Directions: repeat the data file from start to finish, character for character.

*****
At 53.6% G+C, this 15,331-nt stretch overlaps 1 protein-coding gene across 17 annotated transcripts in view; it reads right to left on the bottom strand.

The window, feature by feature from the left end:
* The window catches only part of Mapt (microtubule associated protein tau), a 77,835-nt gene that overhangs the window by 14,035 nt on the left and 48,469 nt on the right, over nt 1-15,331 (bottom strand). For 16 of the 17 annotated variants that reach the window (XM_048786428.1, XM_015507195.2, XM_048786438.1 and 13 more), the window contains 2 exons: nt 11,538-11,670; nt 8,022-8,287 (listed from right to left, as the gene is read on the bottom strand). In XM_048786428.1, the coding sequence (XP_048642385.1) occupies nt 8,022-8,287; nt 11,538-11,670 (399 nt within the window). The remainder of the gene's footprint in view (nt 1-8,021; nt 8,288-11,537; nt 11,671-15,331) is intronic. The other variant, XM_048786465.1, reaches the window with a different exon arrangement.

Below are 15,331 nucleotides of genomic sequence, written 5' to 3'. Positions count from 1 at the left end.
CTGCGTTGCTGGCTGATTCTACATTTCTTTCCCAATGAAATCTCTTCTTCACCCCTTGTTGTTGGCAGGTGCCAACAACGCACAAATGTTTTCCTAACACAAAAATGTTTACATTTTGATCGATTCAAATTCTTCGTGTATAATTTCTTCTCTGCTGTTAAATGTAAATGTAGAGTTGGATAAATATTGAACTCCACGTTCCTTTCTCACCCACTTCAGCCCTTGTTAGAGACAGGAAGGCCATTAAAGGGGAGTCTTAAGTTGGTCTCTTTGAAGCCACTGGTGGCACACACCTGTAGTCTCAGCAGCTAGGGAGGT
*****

At 53.6% G+C, this 15,331-nt stretch overlaps 1 protein-coding gene across 17 annotated transcripts in view; it reads right to left on the bottom strand.

The window, feature by feature from the left end:
* The window catches only part of Mapt (microtubule associated protein tau), a 77,835-nt gene that overhangs the window by 14,035 nt on the left and 48,469 nt on the right, over nt 1-15,331 (bottom strand). For 16 of the 17 annotated variants that reach the window (XM_048786428.1, XM_015507195.2, XM_048786438.1 and 13 more), the window contains 2 exons: nt 11,538-11,670; nt 8,022-8,287 (listed from right to left, as the gene is read on the bottom strand). In XM_048786428.1, the coding sequence (XP_048642385.1) occupies nt 8,022-8,287; nt 11,538-11,670 (399 nt within the window). The remainder of the gene's footprint in view (nt 1-8,021; nt 8,288-11,537; nt 11,671-15,331) is intronic. The other variant, XM_048786465.1, reaches the window with a different exon arrangement.

Below are 15,331 nucleotides of genomic sequence, written 5' to 3'. Positions count from 1 at the left end.
CTGCGTTGCTGGCTGATTCTACATTTCTTTCCCAATGAAATCTCTTCTTCACCCCTTGTTGTTGGCAGGTGCCAACAACGCACAAATGTTTTCCTAACACAAAAATGTTTACATTTTGATCGATTCAAATTCTTCGTGTATAATTTCTTCTCTGCTGTTAAATGTAAATGTAGAGTTGGATAAATATTGAACTCCACGTTCCTTTCTCACCCACTTCAGCCCTTGTTAGAGACAGGAAGGCCATTAAAGGGGAGTCTTAAGTTGGTCTCTTTGAAGCCACTGGTGGCACACACCTGTAGTCTCAGCAGCTAGGGAGGT